Our commitment to reducing confined space deaths began four years ago when Maritime Accident Casebook first came to life. Maritime accident investigators consistently expressed, both to us personally, in the reports they produced and in statements made by the organisations they worked for and belonged to, that deaths still occurred at an unacceptable tempo.
In 2010 we made a commitment to spread the message about confined space incidents and established the confined space resource section, now subsumed into the SafeSpace Project. It was the first part of the SafeSpace Project.
In the intervening year we discussed the issues with seafarers, investigators and others to put together this initiative.
There has been much talk, much discussion on this issue. It is time to stop talking and time to do something. That ‘something’ is to directly reach those seafarers who are most at risk, who often have little ownership of their own safety, and through education, awareness and activism empower them to work safely.
True, the safety culture of a company and its ships is defined by the attitude and commitment of its management. For that to work there must be fertile ground to plant the seeds of safety.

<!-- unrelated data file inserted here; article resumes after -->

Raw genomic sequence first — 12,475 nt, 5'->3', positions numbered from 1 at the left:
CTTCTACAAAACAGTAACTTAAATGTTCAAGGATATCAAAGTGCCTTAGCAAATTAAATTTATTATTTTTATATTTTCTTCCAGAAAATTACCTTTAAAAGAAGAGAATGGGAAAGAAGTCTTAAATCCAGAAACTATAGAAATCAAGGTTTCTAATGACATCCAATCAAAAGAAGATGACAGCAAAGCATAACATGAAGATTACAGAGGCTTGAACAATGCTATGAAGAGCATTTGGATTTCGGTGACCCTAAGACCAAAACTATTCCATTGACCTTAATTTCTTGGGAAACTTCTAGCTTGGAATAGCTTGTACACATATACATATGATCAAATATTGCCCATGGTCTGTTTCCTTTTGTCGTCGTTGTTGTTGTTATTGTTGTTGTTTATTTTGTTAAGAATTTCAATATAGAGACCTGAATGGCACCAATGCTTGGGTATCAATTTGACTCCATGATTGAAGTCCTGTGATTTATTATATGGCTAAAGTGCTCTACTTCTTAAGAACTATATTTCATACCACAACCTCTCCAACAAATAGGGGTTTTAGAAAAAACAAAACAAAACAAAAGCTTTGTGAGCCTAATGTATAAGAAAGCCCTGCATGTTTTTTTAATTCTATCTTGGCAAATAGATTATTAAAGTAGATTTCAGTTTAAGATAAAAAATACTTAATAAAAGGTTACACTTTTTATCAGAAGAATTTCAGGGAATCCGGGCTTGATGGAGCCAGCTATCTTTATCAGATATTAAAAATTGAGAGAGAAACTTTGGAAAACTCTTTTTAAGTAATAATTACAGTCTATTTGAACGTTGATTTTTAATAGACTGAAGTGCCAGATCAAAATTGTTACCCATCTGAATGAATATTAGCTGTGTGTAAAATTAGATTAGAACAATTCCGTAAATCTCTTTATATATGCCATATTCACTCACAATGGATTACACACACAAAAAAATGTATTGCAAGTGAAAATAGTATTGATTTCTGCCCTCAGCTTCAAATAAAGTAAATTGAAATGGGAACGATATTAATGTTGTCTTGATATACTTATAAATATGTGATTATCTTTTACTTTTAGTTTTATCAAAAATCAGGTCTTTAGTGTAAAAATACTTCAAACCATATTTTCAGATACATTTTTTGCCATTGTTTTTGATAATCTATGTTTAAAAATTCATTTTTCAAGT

Unlike many other classes of accident it only takes one person to reduce the toll of confined space fatalities, the person at the pointy end.
If we demonstrate our commitment to the seafarer then even if his or her own company lacks an appropriate safety culture perhaps we can make that seafarer part of ours.
Few would deny that radical change is needed. Historically, change comes from the bottom up not from the top down.
That is why the seafarer must be more than a recipient of knowledge but an active promoter of safety.
SafeSpace is not about what the IMO, or any other organisation or company can do or should do, it’s about what we ourselves can do to make change happen.
Your task is to commit to doing something, right now. It doesn’t matter how small.
Working together we can make the difference.
Consider this our manifesto.